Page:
Law commission

Ballot Law Commission rejects request to bar secessionists from running for state government – New Hampshire Bulletin

The Ballot Law Commission on Wednesday dismissed a complaint seeking to bar secessionists from running for state government.

The commission determined that it did not have jurisdiction over the matter because it is a matter related to the U.S. Constitution and not a matter of state election law.

The decision comes after 13 state officials vote in favor of New Hampshire seceding from the last US legislative session, some of whom are now seeking re-election.

“I don’t see where we can determine insurgent intent or the constitutionality of a matter,” Commissioner David Campbell said. “So for that reason I don’t think we should continue with that.”

Atkinson’s Karen Steele had filed the lawsuit, arguing that state officials who voted for secession in the previous legislative session violated the 14th Amendment by aiding rebellion and insurrection. Steele said violation of the U.S. Constitution should be grounds for barring such representatives from running for or serving in state office.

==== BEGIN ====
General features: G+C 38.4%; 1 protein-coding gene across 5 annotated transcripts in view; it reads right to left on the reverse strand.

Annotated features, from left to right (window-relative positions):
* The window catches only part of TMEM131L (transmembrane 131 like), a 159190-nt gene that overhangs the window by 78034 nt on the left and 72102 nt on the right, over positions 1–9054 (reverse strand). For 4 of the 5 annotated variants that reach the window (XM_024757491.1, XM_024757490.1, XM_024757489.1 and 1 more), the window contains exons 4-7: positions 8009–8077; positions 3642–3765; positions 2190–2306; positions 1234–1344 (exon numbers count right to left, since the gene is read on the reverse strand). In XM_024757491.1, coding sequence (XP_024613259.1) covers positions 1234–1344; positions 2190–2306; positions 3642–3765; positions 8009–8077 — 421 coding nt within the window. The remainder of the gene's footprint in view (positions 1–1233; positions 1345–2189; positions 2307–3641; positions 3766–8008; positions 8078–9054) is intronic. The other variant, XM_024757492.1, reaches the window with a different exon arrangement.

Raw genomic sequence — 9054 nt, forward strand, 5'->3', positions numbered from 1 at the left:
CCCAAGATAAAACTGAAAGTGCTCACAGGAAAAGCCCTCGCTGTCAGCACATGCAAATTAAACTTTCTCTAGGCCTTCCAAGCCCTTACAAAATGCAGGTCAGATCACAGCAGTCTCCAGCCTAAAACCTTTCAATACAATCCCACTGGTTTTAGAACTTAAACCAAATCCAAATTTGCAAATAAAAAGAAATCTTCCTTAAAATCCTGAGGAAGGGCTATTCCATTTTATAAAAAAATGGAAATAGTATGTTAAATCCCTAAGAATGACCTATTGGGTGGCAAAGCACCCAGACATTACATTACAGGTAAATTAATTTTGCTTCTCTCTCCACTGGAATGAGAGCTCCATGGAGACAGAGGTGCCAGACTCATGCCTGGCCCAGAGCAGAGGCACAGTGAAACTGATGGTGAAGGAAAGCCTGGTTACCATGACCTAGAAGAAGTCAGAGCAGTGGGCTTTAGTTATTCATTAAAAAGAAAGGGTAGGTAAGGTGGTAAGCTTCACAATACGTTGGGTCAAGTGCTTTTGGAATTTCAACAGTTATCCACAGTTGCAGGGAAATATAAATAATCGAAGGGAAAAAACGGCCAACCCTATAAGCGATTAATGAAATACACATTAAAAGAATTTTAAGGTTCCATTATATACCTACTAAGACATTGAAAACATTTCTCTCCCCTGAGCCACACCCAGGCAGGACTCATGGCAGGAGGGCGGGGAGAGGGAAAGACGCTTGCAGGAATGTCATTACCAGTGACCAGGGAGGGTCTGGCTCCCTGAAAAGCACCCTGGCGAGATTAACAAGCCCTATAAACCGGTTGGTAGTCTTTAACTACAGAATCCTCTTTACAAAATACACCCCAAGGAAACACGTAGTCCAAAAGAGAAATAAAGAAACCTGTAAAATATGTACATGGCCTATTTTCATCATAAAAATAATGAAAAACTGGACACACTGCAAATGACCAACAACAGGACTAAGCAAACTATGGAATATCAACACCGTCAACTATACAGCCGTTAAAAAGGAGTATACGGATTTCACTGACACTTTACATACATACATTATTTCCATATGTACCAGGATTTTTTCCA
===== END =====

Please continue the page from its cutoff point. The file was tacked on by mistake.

“As an individual citizen, I find it alarming that some of our elected officials are spending their time planning how New Hampshire should break away from the union, trying to become a sovereign nation,” she told the commission.

The commission sought the legal opinion of the attorney general’s office on this matter.

“The question is not whether this action is heinous or even illegal. The question is simply whether they think this constitutes an insurrection or a rebellion within the 14e Amendment,” Kevin Scura, a lawyer with the attorney general’s office, told the commission. He pointed to jurisprudence from after the civil war and the January 6, 2021, uprising.

Committee chairman Bradford Cook noted that the decision was about the jurisdiction of the committee and that no one on the committee had a “secession sympathy moment.”

Pro-secession freedom activists in the audience applauded the decision. Hooksett’s Elliot Axelman said it would strengthen the secessionist movement in the state in the future and Reps would try again to pursue secession through legislation.

Members of the Free State Project were also present, including President Emeritus Carla Gericke.